FOOTBA LL defensive coordinator. “If you go beyond that, it’s out of your control.” Syracuse is coming off a monumental 45-26 upset of then-unbeaten Louisville. The Orange played flawlessly. No turnovers. A bulldozing running game opened up wide-open passing lanes. SU’s defense shut down the Cardinals completely. Now Syracuse has to do it again. For an upand-down team, that’s a challenge. For one, there are the wide receivers Shafer lauded. Leading receiver Marcus Lucas is 6 feet 5 inches tall, and T.J. Moe is 6 feet tall. And there’s also Dorial Green-Beckham, who is 6 feet 6 inches tall, and the 6-foot-4-inch L’Damian Washington.

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Syracuse’s tallest defensive back is backup free safety Durell Eskridge, who is 6 feet 3 inches tall. “They have really an extremely talented wide receiver corps,” Shafer said. “Very athletic, long, they’ve got some long, tall guys.” Shafer said Missouri quarterback James Franklin has a strong arm and has the ability to tuck the ball and run to extend plays, something the Syracuse defense has struggled to combat all year. And then there’s the fact that Missouri is sixth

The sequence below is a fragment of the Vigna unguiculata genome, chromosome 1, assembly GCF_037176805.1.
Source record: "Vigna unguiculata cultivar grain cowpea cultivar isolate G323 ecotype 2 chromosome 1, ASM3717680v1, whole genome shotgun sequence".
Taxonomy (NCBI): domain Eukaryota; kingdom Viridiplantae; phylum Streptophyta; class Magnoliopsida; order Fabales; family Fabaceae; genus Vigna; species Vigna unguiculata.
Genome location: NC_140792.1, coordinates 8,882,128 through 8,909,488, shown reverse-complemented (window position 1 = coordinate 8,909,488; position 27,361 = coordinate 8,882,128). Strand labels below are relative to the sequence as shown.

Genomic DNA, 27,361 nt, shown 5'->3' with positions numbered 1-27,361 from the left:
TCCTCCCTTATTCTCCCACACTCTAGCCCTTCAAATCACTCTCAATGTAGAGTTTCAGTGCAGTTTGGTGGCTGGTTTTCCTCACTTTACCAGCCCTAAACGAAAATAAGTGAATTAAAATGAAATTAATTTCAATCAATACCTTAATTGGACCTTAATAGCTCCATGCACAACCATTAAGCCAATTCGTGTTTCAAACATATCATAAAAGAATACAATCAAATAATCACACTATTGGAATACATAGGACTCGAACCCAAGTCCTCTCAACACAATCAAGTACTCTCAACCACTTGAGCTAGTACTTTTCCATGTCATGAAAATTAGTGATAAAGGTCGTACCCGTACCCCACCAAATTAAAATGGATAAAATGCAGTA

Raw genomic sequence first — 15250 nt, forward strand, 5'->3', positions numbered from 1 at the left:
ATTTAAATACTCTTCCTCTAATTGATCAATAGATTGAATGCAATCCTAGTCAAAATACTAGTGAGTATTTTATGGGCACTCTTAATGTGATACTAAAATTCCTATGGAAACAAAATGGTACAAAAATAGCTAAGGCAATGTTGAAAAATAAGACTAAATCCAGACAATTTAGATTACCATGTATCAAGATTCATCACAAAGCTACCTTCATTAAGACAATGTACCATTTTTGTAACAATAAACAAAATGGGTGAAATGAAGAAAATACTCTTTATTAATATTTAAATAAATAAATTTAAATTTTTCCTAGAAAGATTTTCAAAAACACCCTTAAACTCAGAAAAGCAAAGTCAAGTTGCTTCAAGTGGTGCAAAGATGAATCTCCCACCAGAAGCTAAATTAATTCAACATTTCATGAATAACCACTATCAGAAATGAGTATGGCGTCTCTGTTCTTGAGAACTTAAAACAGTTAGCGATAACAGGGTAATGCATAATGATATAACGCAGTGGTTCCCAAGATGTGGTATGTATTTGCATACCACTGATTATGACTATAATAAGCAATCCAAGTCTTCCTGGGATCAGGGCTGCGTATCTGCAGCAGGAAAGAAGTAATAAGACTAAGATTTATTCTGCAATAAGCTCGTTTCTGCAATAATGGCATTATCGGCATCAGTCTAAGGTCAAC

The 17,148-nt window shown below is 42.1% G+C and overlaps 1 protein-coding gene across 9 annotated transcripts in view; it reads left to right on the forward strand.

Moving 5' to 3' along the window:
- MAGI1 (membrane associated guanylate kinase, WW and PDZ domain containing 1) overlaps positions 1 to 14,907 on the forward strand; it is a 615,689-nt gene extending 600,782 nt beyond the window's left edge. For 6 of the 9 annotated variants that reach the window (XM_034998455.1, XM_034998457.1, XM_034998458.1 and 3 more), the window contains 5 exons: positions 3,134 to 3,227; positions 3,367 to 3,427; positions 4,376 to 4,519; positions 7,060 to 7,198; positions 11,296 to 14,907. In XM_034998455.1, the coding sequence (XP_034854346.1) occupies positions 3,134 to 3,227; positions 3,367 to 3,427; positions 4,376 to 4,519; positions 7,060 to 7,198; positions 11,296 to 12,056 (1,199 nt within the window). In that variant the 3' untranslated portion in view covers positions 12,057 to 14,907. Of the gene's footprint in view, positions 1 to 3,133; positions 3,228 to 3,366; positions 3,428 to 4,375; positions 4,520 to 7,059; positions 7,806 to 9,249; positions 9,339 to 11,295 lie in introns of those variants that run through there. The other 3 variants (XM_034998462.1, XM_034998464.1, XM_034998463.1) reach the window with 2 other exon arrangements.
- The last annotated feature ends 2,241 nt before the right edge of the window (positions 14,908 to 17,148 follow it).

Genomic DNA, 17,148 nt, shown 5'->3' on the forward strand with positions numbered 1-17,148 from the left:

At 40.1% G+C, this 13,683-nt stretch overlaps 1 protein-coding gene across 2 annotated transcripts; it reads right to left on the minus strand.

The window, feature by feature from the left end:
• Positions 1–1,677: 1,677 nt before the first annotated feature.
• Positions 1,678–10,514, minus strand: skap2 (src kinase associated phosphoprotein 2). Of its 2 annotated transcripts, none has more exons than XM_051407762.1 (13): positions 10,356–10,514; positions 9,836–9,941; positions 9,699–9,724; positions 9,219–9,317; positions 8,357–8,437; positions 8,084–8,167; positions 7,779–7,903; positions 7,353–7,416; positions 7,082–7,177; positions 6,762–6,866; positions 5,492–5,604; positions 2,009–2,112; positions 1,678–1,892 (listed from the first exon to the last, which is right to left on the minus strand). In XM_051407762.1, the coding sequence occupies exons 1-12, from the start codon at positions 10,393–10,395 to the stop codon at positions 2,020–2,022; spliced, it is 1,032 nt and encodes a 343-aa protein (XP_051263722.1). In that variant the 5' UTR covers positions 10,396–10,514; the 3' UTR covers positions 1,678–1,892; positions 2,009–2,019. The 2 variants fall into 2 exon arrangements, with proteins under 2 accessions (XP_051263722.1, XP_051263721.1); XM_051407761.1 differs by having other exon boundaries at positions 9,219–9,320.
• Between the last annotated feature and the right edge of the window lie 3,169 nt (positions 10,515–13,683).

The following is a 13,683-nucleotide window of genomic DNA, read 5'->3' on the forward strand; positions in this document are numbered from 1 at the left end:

“We can’t do anything where we hurt ourselves. If we hurt ourselves, we’re already back a little bit. We’re going to have to play catch-up if we hurt ourselves.” Jerome Smith SU RUNNING BACK

in the SEC in turnover margin at plus-2. While the Orange has improved in that category, it’s still at minus-3. Running back Jerome Smith said the key to winning Saturday rests in one area. “No mistakes. We can’t hurt ourselves,” Smith said. “We can’t do anything where we hurt ourselves. If we hurt ourselves, we’re already back a little bit. We’re going to have to play catch-up if we hurt ourselves.” Missouri’s also third in the SEC in red-zone defense, allowing opponents to score only 72.5 percent of the time. SU has had trouble in the